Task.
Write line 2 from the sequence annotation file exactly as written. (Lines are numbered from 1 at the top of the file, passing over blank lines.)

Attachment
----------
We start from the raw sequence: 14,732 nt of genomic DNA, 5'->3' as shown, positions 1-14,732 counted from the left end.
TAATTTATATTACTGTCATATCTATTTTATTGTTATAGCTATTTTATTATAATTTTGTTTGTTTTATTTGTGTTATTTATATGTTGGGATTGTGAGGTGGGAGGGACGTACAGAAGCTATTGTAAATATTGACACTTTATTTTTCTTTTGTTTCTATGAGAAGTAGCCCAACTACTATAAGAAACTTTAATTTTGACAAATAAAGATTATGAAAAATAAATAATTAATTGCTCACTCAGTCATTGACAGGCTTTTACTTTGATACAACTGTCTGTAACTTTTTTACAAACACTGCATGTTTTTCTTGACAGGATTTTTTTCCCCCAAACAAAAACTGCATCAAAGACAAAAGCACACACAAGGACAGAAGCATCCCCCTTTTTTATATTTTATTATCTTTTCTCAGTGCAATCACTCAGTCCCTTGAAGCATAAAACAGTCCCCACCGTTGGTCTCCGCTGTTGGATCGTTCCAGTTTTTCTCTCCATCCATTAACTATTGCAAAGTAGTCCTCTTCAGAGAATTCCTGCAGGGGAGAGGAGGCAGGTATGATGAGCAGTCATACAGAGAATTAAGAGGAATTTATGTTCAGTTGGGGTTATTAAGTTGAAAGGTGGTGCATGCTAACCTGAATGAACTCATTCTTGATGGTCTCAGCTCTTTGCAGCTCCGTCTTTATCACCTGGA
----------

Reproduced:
TAATTTATATTACTGTCATATCTATTTTATTGTTATAGCTATTTTATTATAATTTTGTTTGTTTTATTTGTGTTATTTATATGTTGGGATTGTGAGGTGGGAGGGACGTACAGAAGCTATTGTAAATATTGACACTTTATTTTTCTTTTGTTTCTATGAGAAGTAGCCCAACTACTATAAGAAACTTTAATTTTGACAAATAAAGATTATGAAAAATAAATAATTAATTGCTCACTCAGTCATTGACAGGCTTTTACTTTGATACAACTGTCTGTAACTTTTTTACAAACACTGCATGTTTTTCTTGACAGGATTTTTTTCCCCCAAACAAAAACTGCATCAAAGACAAAAGCACACACAAGGACAGAAGCATCCCCCTTTTTTATATTTTATTATCTTTTCTCAGTGCAATCACTCAGTCCCTTGAAGCATAAAACAGTCCCCACCGTTGGTCTCCGCTGTTGGATCGTTCCAGTTTTTCTCTCCATCCATTAACTATTGCAAAGTAGTCCTCTTCAGAGAATTCCTGCAGGGGAGAGGAGGCAGGTATGATGAGCAGTCATACAGAGAATTAAGAGGAATTTATGTTCAGTTGGGGTTATTAAGTTGAAAGGTGGTGCATGCTAACCTGAATGAACTCATTCTTGATGGTCTCAGCTCTTTGCAGCTCCGTCTTTATCACCTGGA